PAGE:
Thursday, March 22, 2012

The Paleo Diet: Follow-Up III

My weight seems to have flat-lined within the optimal BMI range:
I have now collected enough data to be relatively sure that my blood pressure and resting heart rate are within healthy ranges:

My average diastolic blood pressure over the last ~3 weeks was 110.9 mmHg. The cutoff point for prehypertension is 120 mmHg. Only two of my data points were on or over this limit. Therefore, on average my diastolic blood pressure is 9.1 mmHg below the dangerous range. Over the same time span, my diastolic blood pressure averaged 61.8 mmHg. This is 18.2 mmHg less than the cutoff for prehypertension (which is itself much lower than the cutoff for hypertension). Not a single data point exceeded the recommended limit. Also, my average resting heart rate was 55.2 BPM. This puts me almost precisely at the median for adults that are well-trained athletes.

So far, the balance of evidence leans towards the Paleo Diet being both a good way to lose excess fat and relatively safe for the cardiovascular system. Of course, my evaluation is open to revision once more data comes in. In order to collect more evidence as to the effects of the diet on heart health, I plan on getting blood tests monthly starting next month.

Tuesday, March 13, 2012

The Paleo Diet: Follow-Up II

Although I hadn't been getting regular blood tests before I started my experiment with the Paleo Diet, I am a semi-regular blood donor. Apparently, United Blood Services both records the cholesterol levels of their donors and uploads these records to their website. Unfortunately, I only have access to the data for total cholesterol and not HDL, LDL, or triglycerides. The data are as follows:
The first 3 data points are pre-experiment, while the last datum is from during the experiment. Therefore, my total cholesterol has almost certainly increased since starting the diet.

Here are the latest data on my weight, which seems to be stabilizing:

Friday, March 9, 2012

The N-back Experiment: Analysis

N-back is cognitive exercise developed by Wayne Kirchner in 1958 in order to test working memory. In 2008, PNAS published a research paper by Jaeggi, Buschkuehl, Jonides, and Perrig that concluded that prolonged use of n-back improved fluid intelligence. Shortly thereafter, the scientific journal Intelligence published a research paper by Moody that called into question the methodology used in the former study. So, does practicing n-back make you smarter? Let's find out.

In order to see if n-backing makes me any smarter, I'll need a reliable way to figure out how smart I am both before using n-back and after. The obvious solution is the IQ test. IQ is far from being a perfect measure of intelligence, but it is the most widely used test by psychometricians (suggesting that there aren't any better alternatives). Lucky for me there are several that are available for free on the Internet.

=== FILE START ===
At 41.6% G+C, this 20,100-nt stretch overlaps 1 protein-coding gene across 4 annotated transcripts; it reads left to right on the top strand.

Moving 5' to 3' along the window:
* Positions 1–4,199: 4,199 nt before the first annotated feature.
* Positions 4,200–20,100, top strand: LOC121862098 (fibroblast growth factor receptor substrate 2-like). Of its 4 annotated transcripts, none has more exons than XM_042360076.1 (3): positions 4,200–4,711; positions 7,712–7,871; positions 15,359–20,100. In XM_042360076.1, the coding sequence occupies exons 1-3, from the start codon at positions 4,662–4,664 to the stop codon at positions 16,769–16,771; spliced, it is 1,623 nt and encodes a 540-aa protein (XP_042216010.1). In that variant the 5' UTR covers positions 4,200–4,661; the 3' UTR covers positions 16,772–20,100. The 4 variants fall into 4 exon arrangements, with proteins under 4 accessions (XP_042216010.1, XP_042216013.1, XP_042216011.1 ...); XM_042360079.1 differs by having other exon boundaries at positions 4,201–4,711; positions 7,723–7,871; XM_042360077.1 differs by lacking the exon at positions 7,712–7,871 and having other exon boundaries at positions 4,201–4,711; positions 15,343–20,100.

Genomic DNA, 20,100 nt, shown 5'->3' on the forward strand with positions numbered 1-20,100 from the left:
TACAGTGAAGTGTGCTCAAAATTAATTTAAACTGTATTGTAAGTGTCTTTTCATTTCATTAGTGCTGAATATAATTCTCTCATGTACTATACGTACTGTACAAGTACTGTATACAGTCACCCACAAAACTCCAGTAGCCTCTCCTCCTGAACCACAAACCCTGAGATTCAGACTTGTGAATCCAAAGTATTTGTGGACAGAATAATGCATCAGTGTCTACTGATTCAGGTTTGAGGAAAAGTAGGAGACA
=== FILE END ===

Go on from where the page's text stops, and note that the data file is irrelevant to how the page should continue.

Unfortunately, like most tests, IQ is subject to the practice effect. What this means is that even if the intelligence of the test-taker doesn't increase, they may score higher on a later test for the simple reason that they have practice taking that particular test under the same conditions. To avoid this I could either take the test over and over again until the practice effect stops increasing my score or space the testing out far enough so I lose familiarity with it. For this experiment I will utilize the later strategy and only take a particular test 2 times (total) during the entire experiment. Because the practice effect cannot be completely eliminated, I will only consider an increase of equal to or greater than 5 IQ points to be an increase in my intelligence (rather than simply my performance on a given test). It should be noted that this value is simply an educated (barely) guess and is not the result of some kind of learning curve calculation.

For the purposes of this experiment, I chose a test based on the Raven's Progressive Matrices used by the Mensa International chapter in Denmark. The exact test can be found here.

  • Pre-Experiment IQ: 118

Starting 04/01/2013, I will start a n-back regimen of 20 minutes per day (in one continuous session), everyday. I will continue for 60 days and then retest my IQ and post the results. The precise platform I will be utilizing is the (free) Brain N-Back application for the Android operating system running on my Samsung Galaxy S smart phone.

I don't have very high hopes that the results will measure up. After all, people have been trying to increase their IQ for decades (at least) with little success and the original study has yet to be replicated by other researchers. I estimated the probability it will work here. I'll post an appraisal of the objective data I collect as well as my subjective impression a short time after completing the experiment.

Thursday, March 8, 2012

The Paleo Diet: Follow-Up I

One of the primary criticisms of the Paleo Diet is that high-fat diets lead to the development of cardiovascular disease, so it seemed especially prudent to track measures of cardiac health. Here are my most recent data over the last 2 weeks on systolic blood pressure, diastolic blood pressure, and resting pulse rate: